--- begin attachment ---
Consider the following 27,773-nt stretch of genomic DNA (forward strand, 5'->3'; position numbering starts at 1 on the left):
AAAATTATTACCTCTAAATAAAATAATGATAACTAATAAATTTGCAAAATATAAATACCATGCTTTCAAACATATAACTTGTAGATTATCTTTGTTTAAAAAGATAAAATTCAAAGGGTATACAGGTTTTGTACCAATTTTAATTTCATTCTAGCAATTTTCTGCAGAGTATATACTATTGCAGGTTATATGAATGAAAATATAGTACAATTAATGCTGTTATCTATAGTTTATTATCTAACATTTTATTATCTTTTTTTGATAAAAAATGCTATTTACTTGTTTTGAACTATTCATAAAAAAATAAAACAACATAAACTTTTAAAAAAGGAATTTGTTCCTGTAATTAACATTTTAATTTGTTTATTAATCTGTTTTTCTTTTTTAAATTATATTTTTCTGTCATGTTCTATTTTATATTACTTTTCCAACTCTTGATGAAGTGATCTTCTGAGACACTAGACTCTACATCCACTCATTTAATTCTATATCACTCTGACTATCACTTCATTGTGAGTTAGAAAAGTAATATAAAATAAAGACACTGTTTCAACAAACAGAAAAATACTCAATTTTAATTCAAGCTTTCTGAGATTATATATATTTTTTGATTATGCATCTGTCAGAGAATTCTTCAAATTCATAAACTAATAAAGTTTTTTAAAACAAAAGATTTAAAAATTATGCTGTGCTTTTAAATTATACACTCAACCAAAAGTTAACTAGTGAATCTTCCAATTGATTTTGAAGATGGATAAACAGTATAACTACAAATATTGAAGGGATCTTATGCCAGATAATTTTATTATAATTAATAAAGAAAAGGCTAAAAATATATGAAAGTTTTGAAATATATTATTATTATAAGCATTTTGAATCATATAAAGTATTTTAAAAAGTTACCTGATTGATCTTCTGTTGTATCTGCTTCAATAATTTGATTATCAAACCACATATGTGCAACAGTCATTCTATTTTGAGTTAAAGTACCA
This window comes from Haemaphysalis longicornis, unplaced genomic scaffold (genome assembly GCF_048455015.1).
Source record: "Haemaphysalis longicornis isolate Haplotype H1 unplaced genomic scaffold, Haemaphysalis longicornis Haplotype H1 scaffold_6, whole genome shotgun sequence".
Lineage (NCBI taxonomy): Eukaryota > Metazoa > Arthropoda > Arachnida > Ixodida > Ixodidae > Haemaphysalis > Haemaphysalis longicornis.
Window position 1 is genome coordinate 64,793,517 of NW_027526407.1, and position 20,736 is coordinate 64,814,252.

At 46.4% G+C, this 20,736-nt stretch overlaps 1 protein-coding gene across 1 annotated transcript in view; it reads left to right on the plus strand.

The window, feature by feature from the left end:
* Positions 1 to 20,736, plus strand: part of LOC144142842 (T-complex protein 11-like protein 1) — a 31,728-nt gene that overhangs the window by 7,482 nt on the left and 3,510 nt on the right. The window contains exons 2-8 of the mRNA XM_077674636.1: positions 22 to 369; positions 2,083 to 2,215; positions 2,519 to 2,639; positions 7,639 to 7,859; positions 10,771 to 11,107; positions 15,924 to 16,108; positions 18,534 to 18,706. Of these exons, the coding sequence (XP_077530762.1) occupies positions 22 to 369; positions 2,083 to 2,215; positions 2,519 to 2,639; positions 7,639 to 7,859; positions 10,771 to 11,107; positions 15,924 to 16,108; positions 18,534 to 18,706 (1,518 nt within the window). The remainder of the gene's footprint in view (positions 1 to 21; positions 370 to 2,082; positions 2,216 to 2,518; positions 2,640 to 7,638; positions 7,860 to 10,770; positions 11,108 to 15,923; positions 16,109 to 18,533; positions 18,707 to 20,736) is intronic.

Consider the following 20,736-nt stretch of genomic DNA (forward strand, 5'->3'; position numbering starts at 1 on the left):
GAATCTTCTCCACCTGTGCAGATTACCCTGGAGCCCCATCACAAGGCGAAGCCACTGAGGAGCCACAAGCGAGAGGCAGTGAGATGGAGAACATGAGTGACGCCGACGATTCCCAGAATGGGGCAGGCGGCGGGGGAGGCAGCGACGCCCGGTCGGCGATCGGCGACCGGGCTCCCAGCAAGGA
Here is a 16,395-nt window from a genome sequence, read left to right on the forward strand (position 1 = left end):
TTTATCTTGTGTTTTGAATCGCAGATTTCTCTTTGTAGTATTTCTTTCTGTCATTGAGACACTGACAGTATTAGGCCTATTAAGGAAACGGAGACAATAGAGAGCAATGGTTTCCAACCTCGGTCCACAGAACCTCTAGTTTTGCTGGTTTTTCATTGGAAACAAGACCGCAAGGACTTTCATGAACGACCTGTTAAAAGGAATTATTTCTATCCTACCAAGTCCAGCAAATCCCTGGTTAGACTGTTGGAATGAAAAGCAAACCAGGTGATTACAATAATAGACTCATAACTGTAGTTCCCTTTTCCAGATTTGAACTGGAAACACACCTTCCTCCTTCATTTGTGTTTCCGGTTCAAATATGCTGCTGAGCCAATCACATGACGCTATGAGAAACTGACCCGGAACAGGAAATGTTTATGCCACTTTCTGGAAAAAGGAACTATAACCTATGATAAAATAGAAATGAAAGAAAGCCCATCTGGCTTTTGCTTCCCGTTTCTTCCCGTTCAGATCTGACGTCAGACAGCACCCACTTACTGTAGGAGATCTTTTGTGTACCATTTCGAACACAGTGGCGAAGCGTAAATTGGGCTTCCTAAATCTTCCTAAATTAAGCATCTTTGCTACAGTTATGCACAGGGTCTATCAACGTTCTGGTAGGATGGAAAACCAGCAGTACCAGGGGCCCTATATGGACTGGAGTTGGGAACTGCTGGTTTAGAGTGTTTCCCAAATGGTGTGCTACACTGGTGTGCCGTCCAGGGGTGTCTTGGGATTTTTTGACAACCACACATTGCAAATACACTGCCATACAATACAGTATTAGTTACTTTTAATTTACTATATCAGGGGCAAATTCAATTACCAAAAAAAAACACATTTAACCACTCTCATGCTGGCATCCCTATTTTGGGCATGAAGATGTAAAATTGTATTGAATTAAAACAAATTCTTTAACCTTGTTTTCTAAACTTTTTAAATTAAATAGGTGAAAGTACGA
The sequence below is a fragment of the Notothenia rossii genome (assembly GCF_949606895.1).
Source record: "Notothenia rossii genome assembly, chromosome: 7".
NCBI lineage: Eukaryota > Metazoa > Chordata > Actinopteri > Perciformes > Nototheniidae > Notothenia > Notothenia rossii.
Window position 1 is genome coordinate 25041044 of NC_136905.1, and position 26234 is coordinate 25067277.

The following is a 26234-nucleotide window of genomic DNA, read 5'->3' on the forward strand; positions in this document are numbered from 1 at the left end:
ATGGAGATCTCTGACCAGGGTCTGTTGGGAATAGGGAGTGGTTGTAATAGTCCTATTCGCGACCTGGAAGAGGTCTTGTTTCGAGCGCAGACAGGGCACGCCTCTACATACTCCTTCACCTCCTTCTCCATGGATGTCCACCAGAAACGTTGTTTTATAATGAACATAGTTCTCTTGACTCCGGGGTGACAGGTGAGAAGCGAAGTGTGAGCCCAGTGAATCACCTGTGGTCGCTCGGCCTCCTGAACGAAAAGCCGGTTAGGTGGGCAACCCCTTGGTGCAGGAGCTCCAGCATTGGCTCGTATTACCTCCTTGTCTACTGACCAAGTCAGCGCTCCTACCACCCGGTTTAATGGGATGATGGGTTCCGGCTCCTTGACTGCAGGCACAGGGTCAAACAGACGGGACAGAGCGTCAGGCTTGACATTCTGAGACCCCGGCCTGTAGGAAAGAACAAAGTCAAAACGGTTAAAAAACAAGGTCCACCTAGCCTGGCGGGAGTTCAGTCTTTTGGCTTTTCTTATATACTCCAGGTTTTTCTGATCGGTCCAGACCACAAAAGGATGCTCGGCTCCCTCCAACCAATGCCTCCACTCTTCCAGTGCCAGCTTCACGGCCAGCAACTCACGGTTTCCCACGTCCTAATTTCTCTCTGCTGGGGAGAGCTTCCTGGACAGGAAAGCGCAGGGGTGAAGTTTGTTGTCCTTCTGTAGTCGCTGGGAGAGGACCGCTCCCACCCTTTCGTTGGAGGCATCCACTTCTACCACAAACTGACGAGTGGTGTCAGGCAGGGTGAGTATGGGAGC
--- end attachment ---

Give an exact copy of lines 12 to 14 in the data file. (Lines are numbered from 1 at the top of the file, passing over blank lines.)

Here is a 16,395-nt window from a genome sequence, read left to right on the forward strand (position 1 = left end):
TTTATCTTGTGTTTTGAATCGCAGATTTCTCTTTGTAGTATTTCTTTCTGTCATTGAGACACTGACAGTATTAGGCCTATTAAGGAAACGGAGACAATAGAGAGCAATGGTTTCCAACCTCGGTCCACAGAACCTCTAGTTTTGCTGGTTTTTCATTGGAAACAAGACCGCAAGGACTTTCATGAACGACCTGTTAAAAGGAATTATTTCTATCCTACCAAGTCCAGCAAATCCCTGGTTAGACTGTTGGAATGAAAAGCAAACCAGGTGATTACAATAATAGACTCATAACTGTAGTTCCCTTTTCCAGATTTGAACTGGAAACACACCTTCCTCCTTCATTTGTGTTTCCGGTTCAAATATGCTGCTGAGCCAATCACATGACGCTATGAGAAACTGACCCGGAACAGGAAATGTTTATGCCACTTTCTGGAAAAAGGAACTATAACCTATGATAAAATAGAAATGAAAGAAAGCCCATCTGGCTTTTGCTTCCCGTTTCTTCCCGTTCAGATCTGACGTCAGACAGCACCCACTTACTGTAGGAGATCTTTTGTGTACCATTTCGAACACAGTGGCGAAGCGTAAATTGGGCTTCCTAAATCTTCCTAAATTAAGCATCTTTGCTACAGTTATGCACAGGGTCTATCAACGTTCTGGTAGGATGGAAAACCAGCAGTACCAGGGGCCCTATATGGACTGGAGTTGGGAACTGCTGGTTTAGAGTGTTTCCCAAATGGTGTGCTACACTGGTGTGCCGTCCAGGGGTGTCTTGGGATTTTTTGACAACCACACATTGCAAATACACTGCCATACAATACAGTATTAGTTACTTTTAATTTACTATATCAGGGGCAAATTCAATTACCAAAAAAAAACACATTTAACCACTCTCATGCTGGCATCCCTATTTTGGGCATGAAGATGTAAAATTGTATTGAATTAAAACAAATTCTTTAACCTTGTTTTCTAAACTTTTTAAATTAAATAGGTGAAAGTACGA
The sequence below is a fragment of the Notothenia rossii genome (assembly GCF_949606895.1).